Health/ Cognitive benefits
Music has been found to stimulate parts of the brain, and studies have demonstrated that music enhances the memory of Alzheimer's and dementia patients, including a study conducted at UC Irvine, which showed that scores on memory tests of Alzheimer's patients improved when they listened to classical music .
(Cheri Lucas, Education.com, "Boost Memory and Learning with Music," pbs.org)
Cognitive and neural benefits of musical experience continue throughout the lifespan, and counteract some of the negative effects of aging, such as memory and hearing difficulties in older adults
(Parbery-Clark A, A.S., Kraus N. , Musical Experience and Hearing Loss: Perceptual, Cognitive and Neural Benefits in Association for Research in Otolaryngology Symposium. 2014: San Diego, CA).
Involvement in participatory arts programs has been shown to have a positive effect on mental health, physical health, and social functioning in older adults, regardless of their ability. The arts also contribute to communicating, building sense of identity, preserving or restoring social capital, and strengthening social networks in communities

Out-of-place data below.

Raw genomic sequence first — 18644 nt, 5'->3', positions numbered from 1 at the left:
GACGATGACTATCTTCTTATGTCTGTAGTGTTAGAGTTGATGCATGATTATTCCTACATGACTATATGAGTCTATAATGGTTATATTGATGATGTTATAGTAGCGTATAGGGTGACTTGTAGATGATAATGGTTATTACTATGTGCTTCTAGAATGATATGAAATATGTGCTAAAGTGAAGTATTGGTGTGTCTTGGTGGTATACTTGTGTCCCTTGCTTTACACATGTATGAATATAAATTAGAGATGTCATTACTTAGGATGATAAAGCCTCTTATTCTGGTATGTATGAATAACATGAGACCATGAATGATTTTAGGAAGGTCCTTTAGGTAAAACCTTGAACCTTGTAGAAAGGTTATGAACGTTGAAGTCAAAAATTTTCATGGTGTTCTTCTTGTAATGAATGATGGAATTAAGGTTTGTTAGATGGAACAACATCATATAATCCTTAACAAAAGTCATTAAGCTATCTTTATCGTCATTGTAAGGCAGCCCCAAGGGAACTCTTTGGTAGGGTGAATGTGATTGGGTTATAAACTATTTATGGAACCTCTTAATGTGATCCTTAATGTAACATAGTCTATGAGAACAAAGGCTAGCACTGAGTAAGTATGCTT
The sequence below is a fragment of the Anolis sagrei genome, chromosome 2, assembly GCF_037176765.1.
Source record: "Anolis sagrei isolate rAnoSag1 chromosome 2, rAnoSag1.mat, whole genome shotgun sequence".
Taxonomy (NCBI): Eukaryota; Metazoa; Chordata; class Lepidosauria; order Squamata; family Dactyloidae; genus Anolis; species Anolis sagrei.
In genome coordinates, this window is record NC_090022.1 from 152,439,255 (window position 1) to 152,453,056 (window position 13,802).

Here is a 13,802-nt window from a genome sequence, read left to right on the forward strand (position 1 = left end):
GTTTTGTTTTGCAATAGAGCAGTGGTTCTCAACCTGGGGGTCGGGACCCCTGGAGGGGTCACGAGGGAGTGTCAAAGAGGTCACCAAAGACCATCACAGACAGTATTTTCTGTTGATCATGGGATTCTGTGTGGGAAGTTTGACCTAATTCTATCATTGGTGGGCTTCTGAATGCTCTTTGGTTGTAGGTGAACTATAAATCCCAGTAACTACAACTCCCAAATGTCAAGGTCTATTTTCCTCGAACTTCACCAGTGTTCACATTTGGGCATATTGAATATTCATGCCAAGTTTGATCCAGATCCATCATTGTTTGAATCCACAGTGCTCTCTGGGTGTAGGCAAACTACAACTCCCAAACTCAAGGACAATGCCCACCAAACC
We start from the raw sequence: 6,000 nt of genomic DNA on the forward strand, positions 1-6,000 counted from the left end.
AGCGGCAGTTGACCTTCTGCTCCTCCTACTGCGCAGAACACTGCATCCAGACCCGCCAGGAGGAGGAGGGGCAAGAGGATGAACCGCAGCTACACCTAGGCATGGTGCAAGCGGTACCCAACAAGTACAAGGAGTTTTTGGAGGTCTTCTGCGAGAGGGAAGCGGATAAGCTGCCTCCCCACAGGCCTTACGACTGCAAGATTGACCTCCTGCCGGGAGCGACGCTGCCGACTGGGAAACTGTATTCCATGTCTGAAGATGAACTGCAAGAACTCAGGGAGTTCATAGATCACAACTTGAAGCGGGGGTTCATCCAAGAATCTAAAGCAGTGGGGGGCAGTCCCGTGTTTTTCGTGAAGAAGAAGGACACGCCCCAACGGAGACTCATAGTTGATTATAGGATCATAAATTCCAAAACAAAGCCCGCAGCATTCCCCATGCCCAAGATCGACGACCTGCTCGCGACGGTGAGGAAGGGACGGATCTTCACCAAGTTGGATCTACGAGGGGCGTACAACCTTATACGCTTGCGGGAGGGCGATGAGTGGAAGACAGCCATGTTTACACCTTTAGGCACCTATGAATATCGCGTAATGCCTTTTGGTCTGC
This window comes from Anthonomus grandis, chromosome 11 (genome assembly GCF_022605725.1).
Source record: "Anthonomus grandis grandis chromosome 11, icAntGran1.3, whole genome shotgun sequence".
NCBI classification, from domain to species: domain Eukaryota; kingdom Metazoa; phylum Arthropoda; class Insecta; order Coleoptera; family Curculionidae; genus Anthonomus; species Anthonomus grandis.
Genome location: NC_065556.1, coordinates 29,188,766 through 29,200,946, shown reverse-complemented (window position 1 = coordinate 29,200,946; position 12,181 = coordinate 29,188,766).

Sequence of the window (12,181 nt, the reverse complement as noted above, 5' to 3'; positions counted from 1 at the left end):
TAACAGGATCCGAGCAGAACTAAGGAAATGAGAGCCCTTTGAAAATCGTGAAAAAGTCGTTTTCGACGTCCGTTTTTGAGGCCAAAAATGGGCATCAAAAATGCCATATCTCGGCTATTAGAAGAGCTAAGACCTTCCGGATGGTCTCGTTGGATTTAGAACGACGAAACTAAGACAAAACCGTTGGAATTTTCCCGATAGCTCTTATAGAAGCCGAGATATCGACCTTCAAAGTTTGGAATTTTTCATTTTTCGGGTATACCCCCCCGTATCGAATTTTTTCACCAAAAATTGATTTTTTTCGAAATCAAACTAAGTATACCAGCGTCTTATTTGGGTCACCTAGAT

(Arts in Aging report from the National Endowment for the Arts. Accessed on 8/21/2015 http://www.cms.msu.edu/docs/BenefitsMusic-Adult.pdf).
Playing music "significantly" lowered the heart rates and calmed and regulated the blood pressures and respiration rates of patients who had undergone surgery
(Bryan Memorial Hospital in Lincoln, Neb., and St. Mary's Hospital in Mequon, Wis.).
Stanford University School of Medicine conducted a study with 30 depressed people over 80 years of age and found that participants in a weekly music therapy group were less anxious, less distressed and had higher self-esteem
(Friedman, “Healing Power of the Drum,” 1994).
That's the reason we started Recreational Music Making, a music wellness program for EVERYONE !